DESPARDES News Monitor – Arundhati Roy, the legendary award-winning Indian author won Booker Prize in 1997 for her novel The God of Small Things. In 2017, 20 years after the publication of her first novel, she published another work of fiction, which is just out in paperback, titled The Ministry of Utmost Happiness. This is a clip from a short film introducing the novel, narrated by Roy herself in the US:
Roy’s book more or less concludes with Modi, an allusion to Modi. She had said earlier that he’s, although formally associated with the Bharatiya Janata Party (BJP)—we mean, that’s how he was elected—his real ties are with the RSS.
The renowned but controversial in India novelist invokes the secularist line that “a racist and fascist ideology is firmly embedded in Modi’s government and that its leadership is drawn from the RSS (Rashtriya Swayamsevak Sangh) which is accused of assassinating Mahatma Gandhi”.
According to Roy RSS is the most powerful organization in the country today…it has always believed in rewriting the constitution. It has openly believed that India should be declared a Hindu nation. Its ideologues have openly called Muslims of India—have said, you know, the Muslims of India are like the Jews of Germany.”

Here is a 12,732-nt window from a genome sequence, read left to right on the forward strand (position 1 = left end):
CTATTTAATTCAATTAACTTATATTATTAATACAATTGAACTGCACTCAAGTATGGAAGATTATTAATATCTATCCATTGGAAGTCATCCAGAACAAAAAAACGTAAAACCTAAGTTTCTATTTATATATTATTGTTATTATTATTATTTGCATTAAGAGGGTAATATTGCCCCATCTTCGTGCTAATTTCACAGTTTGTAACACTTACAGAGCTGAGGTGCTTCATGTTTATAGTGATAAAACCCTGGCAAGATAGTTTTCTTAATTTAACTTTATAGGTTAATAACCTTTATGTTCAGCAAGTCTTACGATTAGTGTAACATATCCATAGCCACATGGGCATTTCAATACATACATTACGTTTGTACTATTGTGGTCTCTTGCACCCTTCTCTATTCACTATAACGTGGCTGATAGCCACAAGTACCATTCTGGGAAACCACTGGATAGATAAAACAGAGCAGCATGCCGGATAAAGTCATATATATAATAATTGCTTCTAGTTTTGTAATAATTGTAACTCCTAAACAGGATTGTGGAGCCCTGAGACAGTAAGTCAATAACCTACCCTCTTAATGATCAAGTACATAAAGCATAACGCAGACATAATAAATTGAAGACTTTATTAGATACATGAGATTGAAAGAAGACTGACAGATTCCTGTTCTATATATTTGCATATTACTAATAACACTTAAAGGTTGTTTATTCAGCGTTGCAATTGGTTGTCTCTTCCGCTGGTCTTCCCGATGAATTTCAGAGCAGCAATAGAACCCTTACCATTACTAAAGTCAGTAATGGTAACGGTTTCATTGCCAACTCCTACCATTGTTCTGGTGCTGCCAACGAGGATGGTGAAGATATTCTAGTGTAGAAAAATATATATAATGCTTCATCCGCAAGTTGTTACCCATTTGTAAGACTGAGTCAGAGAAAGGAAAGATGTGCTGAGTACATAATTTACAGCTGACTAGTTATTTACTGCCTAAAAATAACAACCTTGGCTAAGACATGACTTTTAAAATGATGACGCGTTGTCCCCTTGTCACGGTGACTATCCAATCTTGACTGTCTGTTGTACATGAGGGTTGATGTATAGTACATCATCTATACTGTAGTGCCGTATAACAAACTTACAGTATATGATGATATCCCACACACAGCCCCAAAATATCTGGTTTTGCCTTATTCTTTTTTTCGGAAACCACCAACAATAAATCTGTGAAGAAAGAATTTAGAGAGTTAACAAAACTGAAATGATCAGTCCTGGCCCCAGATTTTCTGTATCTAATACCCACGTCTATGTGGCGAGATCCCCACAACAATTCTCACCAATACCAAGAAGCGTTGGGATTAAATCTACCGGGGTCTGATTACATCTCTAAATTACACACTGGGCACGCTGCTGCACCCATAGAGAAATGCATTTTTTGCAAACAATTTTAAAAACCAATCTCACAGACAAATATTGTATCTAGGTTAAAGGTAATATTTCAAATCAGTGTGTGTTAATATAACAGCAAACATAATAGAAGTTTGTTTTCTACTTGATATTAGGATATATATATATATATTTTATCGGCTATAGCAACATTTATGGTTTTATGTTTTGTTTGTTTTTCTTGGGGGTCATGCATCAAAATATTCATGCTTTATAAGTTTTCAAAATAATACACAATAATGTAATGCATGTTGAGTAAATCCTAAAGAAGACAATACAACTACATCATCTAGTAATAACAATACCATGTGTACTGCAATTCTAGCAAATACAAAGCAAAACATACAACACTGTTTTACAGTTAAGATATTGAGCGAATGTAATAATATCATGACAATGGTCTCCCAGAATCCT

“Now, it has—it is a formidable organization. You know, it has—it works in education. It has women’s wings, slum wings, forest dweller wings, publishing wing. It really writes the story of what is going on today. And it’s not just Modi, but almost all his ministers, including the former Prime Minister Vajpayee, Advani. All of these people were members of the RSS. So, whether or not the BJP loses elections or wins elections, the RSS’s work is inexorable. You know, it just goes on. And so, the BJP is just really the political arm of the RSS. There isn’t any way that the BJP can have an independent agenda. It is fused with the RSS. So, the danger today is that because of the massive majority with which they came to power, every institution has now been penetrated by the RSS.”
Discussing India’s military involvement in Kashmir, Roy says: “It’s such a morally reprehensible thing to be living in a country that is doing this to a people and everyone is keeping quiet about it. … What they are doing to people is terrible.”
The Ministry of Utmost Happiness was longlisted for the Booker Prize and nominated for the National Book Critics Circle Award. The Washington Post praised the book, writing, quote, “This is a remarkable creation, a story both intimate and international, swelling with comedy and outrage, a tale that cradles the world’s most fragile people even while it assaults the Subcontinent’s most brutal villains. … [It] will leave you awed by the heat of its anger and the depth of its compassion.”